Monday 28th. Left Bladensburgh at half after Six, & breakfasted at George Town about 8; where, having appointed the Commissioners under the Residence Law to meet me, I found Mr. Johnson one of them (& who is chief Justice of the State) in waiting & soon after came in David Stuart & Danl. Carroll Esqrs. the other two.
A few miles out of Town I was met by the principal Citizen[s] of the place, & escorted in by them; and dined at Suters tavern (where I also lodged) at a public dinner given by the Mayor & Corporation—previous to which I examined the Surveys of Mr. Ellicot who had been sent on to lay out the district of ten miles square for the federal seat; and also the works of Majr. L’Enfant who had been engaged to examine, & make a draught of the grds. in the vicinity of George town and Carrollsburg on the Eastern branch making arrangements for examining the ground myself tomorrow with the Commissioners.
The Residence law, which authorized the establishing of a new capital, also provided for the president to appoint three commissioners to supervise the land surveying, the layout of the Federal City in the district, and the construction of public buildings (see entry for 12 July 1790). The three commissioners, appointed by GW in 1791, were Thomas Johnson of Fredericktown, Md., Dr. David Stuart, of Hope Park in Fairfax County, and Daniel Carroll (1730–1796).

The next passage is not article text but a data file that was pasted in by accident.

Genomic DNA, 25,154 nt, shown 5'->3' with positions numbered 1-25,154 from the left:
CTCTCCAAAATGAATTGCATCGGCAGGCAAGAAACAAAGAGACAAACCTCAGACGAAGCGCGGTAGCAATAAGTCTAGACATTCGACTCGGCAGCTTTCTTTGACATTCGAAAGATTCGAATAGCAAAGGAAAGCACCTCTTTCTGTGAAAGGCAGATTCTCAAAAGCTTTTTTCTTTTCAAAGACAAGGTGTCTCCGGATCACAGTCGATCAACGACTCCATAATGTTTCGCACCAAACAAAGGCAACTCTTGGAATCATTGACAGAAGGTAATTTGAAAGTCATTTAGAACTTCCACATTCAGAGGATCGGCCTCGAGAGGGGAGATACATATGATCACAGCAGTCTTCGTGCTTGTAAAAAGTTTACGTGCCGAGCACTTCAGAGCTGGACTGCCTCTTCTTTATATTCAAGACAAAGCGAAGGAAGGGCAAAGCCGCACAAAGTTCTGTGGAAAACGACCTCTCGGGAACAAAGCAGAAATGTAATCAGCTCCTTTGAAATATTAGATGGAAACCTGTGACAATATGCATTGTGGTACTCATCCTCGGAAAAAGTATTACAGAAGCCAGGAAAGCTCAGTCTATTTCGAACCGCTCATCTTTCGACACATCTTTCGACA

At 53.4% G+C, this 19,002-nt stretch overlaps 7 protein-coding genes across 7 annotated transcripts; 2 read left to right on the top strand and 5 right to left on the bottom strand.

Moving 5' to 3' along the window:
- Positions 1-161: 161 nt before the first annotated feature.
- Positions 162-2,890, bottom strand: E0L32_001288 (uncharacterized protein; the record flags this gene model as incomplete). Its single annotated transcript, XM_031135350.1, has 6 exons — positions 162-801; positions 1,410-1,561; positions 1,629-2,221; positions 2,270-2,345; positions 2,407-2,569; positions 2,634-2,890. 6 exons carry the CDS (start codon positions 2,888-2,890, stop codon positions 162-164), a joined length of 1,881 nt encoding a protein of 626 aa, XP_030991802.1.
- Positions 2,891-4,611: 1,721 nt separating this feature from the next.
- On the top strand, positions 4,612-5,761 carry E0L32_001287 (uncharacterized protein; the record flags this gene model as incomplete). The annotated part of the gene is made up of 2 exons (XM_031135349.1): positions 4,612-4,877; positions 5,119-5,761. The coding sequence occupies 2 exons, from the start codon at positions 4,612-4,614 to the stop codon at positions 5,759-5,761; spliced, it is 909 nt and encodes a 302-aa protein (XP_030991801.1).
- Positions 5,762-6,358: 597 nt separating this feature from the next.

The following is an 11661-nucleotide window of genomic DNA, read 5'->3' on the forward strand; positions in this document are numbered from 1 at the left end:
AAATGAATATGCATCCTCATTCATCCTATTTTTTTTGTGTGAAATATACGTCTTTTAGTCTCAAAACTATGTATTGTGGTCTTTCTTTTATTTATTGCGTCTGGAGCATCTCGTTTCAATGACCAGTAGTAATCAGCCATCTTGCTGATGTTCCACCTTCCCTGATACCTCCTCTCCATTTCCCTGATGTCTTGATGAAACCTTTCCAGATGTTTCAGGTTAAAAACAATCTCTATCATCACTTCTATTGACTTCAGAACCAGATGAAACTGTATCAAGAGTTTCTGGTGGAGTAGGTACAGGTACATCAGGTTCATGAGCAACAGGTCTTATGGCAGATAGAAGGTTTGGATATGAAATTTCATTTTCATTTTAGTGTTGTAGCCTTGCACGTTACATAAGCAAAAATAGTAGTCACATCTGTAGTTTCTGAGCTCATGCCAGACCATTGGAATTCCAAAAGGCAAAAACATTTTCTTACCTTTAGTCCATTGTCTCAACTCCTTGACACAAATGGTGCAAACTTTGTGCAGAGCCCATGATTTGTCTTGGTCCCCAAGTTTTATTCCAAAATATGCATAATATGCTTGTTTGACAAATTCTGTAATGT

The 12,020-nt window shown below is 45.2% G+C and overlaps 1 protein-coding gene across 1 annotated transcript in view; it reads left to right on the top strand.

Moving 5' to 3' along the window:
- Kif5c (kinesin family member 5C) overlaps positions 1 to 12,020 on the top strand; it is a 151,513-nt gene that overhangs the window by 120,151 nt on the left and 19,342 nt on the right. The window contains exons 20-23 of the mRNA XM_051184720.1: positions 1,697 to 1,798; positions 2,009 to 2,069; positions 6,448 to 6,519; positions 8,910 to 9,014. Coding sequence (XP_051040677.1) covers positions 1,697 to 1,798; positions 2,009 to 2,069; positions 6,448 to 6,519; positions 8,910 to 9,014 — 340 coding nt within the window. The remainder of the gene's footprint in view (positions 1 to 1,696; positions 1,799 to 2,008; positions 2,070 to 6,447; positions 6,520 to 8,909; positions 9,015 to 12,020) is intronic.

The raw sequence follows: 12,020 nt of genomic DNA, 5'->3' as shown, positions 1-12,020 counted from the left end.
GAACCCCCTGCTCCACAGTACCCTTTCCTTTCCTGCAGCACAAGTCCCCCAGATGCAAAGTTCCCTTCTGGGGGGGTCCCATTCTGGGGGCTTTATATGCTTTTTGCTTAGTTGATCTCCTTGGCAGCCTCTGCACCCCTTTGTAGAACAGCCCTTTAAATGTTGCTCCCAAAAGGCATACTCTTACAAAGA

Andrew Ellicott (1754–1820) was appointed by GW to survey the district lines, which he began in the late winter of 1791. Pierre Charles L’Enfant (1754–1825), born and trained in engineering and artistic design in France, volunteered as an officer of engineers in the Revolution, entering the American army during the winter encampment at Valley Forge. During the next decade his artistic activity in America included a sketch of GW and several architectural designs in Philadelphia and New York City. In 1791 GW appointed L’Enfant to design a Federal City to be built within the district. Carrollsburg, still only a paper town in 1791, was laid out c.1770 on the neck between James Creek and the Anacostia River for Charles Carroll, father of Daniel Carroll of Duddington.